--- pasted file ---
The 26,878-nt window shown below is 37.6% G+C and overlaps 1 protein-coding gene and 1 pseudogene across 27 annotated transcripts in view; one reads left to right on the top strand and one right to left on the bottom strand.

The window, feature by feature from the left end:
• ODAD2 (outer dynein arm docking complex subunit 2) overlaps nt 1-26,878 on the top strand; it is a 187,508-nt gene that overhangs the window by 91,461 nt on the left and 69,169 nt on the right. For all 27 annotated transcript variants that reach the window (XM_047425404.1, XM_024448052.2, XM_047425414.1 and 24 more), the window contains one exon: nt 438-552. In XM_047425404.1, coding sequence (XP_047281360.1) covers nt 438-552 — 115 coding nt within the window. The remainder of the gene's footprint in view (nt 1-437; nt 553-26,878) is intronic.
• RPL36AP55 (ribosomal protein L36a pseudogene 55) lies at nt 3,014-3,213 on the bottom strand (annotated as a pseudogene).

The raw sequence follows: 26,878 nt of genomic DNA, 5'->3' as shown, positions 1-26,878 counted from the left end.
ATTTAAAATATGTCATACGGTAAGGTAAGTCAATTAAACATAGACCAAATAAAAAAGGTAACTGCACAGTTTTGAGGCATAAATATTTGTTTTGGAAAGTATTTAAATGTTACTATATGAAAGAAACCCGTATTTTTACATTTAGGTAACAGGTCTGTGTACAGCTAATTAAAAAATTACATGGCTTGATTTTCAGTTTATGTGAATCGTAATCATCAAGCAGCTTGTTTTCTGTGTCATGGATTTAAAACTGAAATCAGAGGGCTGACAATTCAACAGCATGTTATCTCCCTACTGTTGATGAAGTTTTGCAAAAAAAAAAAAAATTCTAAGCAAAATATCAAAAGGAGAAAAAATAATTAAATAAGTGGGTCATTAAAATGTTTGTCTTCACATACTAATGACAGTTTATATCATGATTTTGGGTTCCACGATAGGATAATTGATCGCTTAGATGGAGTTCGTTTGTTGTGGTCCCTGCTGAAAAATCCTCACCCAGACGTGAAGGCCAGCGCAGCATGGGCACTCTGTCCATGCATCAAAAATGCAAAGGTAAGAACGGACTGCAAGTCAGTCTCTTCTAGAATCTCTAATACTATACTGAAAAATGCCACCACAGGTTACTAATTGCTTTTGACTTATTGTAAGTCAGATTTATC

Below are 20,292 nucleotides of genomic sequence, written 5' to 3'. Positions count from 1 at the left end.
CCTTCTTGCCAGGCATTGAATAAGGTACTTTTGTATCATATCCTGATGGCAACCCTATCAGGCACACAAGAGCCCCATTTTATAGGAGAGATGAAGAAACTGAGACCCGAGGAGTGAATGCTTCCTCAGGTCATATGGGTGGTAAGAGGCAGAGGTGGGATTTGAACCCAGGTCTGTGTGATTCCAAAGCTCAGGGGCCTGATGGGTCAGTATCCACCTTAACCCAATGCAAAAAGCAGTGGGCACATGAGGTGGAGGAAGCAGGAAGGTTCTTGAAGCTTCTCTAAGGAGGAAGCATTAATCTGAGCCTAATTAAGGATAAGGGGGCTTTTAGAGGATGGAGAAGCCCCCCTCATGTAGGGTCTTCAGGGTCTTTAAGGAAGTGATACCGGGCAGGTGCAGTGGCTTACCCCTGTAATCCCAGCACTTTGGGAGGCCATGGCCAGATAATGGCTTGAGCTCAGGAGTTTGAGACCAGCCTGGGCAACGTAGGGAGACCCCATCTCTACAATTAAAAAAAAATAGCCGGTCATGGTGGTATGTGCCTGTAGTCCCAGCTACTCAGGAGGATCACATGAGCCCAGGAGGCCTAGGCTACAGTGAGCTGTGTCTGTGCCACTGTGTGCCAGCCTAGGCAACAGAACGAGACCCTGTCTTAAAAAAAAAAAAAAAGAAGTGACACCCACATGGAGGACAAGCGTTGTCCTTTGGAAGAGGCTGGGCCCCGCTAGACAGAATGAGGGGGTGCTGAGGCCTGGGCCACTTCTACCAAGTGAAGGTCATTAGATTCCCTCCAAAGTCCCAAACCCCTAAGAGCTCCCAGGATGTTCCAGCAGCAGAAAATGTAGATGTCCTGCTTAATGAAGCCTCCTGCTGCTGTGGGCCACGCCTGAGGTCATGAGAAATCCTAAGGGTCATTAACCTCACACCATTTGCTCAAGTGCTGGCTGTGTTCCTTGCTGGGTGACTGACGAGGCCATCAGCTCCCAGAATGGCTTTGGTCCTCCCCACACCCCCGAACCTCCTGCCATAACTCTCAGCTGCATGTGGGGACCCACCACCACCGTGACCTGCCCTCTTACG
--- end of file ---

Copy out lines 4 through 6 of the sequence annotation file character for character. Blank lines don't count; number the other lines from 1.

• RPL36AP55 (ribosomal protein L36a pseudogene 55) lies at nt 3,014-3,213 on the bottom strand (annotated as a pseudogene).

The raw sequence follows: 26,878 nt of genomic DNA, 5'->3' as shown, positions 1-26,878 counted from the left end.
ATTTAAAATATGTCATACGGTAAGGTAAGTCAATTAAACATAGACCAAATAAAAAAGGTAACTGCACAGTTTTGAGGCATAAATATTTGTTTTGGAAAGTATTTAAATGTTACTATATGAAAGAAACCCGTATTTTTACATTTAGGTAACAGGTCTGTGTACAGCTAATTAAAAAATTACATGGCTTGATTTTCAGTTTATGTGAATCGTAATCATCAAGCAGCTTGTTTTCTGTGTCATGGATTTAAAACTGAAATCAGAGGGCTGACAATTCAACAGCATGTTATCTCCCTACTGTTGATGAAGTTTTGCAAAAAAAAAAAAAATTCTAAGCAAAATATCAAAAGGAGAAAAAATAATTAAATAAGTGGGTCATTAAAATGTTTGTCTTCACATACTAATGACAGTTTATATCATGATTTTGGGTTCCACGATAGGATAATTGATCGCTTAGATGGAGTTCGTTTGTTGTGGTCCCTGCTGAAAAATCCTCACCCAGACGTGAAGGCCAGCGCAGCATGGGCACTCTGTCCATGCATCAAAAATGCAAAGGTAAGAACGGACTGCAAGTCAGTCTCTTCTAGAATCTCTAATACTATACTGAAAAATGCCACCACAGGTTACTAATTGCTTTTGACTTATTGTAAGTCAGATTTATC